Maternity Our Patients

What does it mean to be a baby-friendly hospital?

Dr. Nicole Jedrzejko and her husband benefited from personalized infant feeding advice before they left St. Paul’s Hospital with their newborn daughter last November.

The Pregnancy, Birthing and Newborn Centre is nearing the end of a project to have St. Paul’s Hospital designated as “baby friendly”, meaning that it meets standards set out in a global quality improvement framework founded on evidence-based infant feeding practices.

“At its core, the Baby Friendly Initiative is about the experience of giving birth at your facility and ensuring that parents are supported throughout their infant feeding journey,” says Andrea Firmani, clinical nurse educator and the lead of the Baby Friendly Initiative (BFI) at St. Paul’s Hospital.

Andrea Firmani, clinical nurse educator and the lead of the Baby Friendly Initiative.

To achieve this designation, external reviewers will visit St. Paul’s Hospital in September and speak to staff and volunteers, observe births, and talk to patients to ensure that leading practices are being followed.

“We are one of 26 hospitals in Canada working with the Breastfeeding Committee for Canada on quality improvement activities to support infant feeding,” says Firmani. “The evidence shows that if people are given the supports they need, they are able to meet their infant feeding goals.”

Putting the supports in place

The BFI team has been hard at work over the past three years to implement all the required components to achieve baby friendly status. This starts in pregnancy with prenatal education and continues in hospital with skin-to-skin contact immediately post-delivery and lactation support to begin breast/chest feeding. Once families go home, they have ongoing access to support and resources.

“As soon as I found out I was pregnant, I knew I wanted to deliver at St. Paul’s Hospital,” reflects Dr. Nicole Jedrzejko, a general surgery resident at the hospital who delivered at the Pregnancy, Birthing and Newborn Centre in November. “The staff put patients’ needs first and they make the process so smooth. And I loved the fact I had my own room and bathroom for my entire stay.”

“Once my daughter was delivered, she was on my chest, skin-to-skin, right away. I didn’t even have to ask any questions, staff anticipated everything,” she continues. “While I recovered, I had a lactation consultant visit me to give me tips on how to hold my daughter and explain what is normal in breastfeeding.”

Once home, Jedrzejko joined the parenthood meet up group and finds the sessions a valuable source of advice on breastfeeding, sleep tips and tricks, and managing maternal stress.

“As a doctor, I had done so much research and I thought I was prepared,” says Jedrzejko. “But once my baby was born, all that reading went out the window and I had so many questions. The staff never made me feel like my questions were silly and they took the time to answer all of them.”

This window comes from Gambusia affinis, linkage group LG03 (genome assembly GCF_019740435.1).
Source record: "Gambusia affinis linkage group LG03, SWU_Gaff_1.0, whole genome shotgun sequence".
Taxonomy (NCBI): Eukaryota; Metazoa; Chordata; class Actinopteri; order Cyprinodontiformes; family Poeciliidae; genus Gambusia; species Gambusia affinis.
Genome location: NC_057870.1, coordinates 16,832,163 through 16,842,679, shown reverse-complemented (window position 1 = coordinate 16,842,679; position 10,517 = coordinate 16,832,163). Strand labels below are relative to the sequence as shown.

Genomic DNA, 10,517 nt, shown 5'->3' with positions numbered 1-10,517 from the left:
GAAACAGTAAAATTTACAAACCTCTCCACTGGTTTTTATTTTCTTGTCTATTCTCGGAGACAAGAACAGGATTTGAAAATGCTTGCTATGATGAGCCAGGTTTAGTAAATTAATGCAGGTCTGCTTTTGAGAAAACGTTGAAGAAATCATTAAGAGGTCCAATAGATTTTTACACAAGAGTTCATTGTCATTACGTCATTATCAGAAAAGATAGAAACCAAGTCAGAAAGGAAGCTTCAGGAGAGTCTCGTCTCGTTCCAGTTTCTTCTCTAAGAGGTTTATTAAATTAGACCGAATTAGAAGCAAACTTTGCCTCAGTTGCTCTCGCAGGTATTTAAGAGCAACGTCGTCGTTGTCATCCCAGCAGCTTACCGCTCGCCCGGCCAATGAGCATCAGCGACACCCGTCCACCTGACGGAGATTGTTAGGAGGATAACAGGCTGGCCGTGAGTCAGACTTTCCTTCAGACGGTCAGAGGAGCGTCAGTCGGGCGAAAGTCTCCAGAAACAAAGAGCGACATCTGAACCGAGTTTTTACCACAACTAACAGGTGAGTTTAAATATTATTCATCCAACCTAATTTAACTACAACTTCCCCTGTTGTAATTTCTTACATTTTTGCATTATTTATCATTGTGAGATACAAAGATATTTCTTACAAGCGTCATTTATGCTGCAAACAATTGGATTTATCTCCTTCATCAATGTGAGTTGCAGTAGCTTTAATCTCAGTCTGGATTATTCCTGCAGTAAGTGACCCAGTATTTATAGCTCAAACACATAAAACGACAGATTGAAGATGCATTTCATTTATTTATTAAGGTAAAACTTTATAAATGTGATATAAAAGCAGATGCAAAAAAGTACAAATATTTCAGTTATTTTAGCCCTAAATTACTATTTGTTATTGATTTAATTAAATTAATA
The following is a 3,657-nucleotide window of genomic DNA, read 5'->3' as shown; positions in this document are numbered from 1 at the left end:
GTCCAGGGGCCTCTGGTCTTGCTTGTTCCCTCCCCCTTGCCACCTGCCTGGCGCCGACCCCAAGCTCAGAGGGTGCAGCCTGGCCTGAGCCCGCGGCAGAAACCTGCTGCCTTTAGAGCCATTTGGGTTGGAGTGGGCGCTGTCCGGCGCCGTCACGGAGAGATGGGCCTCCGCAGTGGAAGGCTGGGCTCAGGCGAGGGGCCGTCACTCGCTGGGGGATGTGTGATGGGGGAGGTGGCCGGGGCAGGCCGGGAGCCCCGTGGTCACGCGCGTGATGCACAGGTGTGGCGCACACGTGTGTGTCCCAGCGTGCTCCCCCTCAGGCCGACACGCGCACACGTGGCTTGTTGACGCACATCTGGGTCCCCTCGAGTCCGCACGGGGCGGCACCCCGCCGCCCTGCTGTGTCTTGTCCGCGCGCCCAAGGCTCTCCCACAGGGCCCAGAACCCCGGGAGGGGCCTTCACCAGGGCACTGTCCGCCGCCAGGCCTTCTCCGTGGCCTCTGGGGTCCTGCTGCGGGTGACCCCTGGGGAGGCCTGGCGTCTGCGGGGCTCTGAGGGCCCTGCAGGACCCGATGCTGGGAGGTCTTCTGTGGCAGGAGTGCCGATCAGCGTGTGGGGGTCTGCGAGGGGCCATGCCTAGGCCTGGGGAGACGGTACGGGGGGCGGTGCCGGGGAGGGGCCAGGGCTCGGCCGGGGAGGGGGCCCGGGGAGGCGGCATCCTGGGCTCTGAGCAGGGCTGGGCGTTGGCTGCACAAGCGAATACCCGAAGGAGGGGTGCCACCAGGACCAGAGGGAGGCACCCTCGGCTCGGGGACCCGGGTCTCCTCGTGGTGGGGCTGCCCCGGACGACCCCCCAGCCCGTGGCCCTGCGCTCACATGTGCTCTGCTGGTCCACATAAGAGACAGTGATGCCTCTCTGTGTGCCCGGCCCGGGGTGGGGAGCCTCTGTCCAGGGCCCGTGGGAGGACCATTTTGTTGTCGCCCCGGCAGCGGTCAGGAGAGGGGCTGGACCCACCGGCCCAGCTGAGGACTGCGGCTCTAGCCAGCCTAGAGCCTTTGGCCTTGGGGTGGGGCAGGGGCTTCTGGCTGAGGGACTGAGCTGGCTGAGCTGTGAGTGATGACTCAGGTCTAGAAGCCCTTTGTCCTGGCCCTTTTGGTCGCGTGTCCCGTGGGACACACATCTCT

Creating a baby-friendly culture

“Families come to us during an incredibly vulnerable and exciting time of their lives,” says Leeza Eggers, a nurse with the Pregnancy, Birthing and Newborn Centre. “The care we provide can have long-term impact on their infant feeding choices and their ultimate success. The baby-friendly designation is a visible indicator of our support for infant feeding and family-centred care.”

Leeza Eggers, nurse with Pregnancy, Birthing and Newborn Centre, is an advocate for baby-friendly practices.

“A huge part of the work to earn our designation has been shifting the culture.  We’ve had to take the time to work with various staff groups to help them understand what baby-friendly is and isn’t,” says Firmani. 

Eggers is one of the nurses who has been championing the baby friendly designation. “I first heard about it in nursing school. Even then, I felt it was a standard that all hospitals should try to achieve,” she says. “It is a long-term commitment to evolving your practice to align with new evidence.”

The Pregnancy, Birthing and Newborn Centre staff support parents who want to breast/chest feed as well as those parents who choose bottle feeding. Regardless of how parents feed their baby, the staff will make sure they have the information they need to feel empowered to do what is right for them and their baby.

Being a baby friendly hospital doesn’t only benefit people giving birth; the designation requires that the hospital create a culture that supports infant feeding by staff, volunteers, visitors and patients being cared for in other parts of the facility.

“Being a baby-friendly hospital benefits all patients who walk through the door. Our staff are well trained and knowledgeable, and they can pass that knowledge on to parents. It helps families feel well-supported in hospital and more confident once they go home,” says Eggers.

You can learn more about Pregnancy, Birthing and Newborn Centre and care provided by its team of highly qualified and caring staff by visiting its website.

Hallmarks of a baby-friendly hospital 

This is a partial list of what St. Paul’s Hospital had to ensure was in place before applying for baby friendly designation.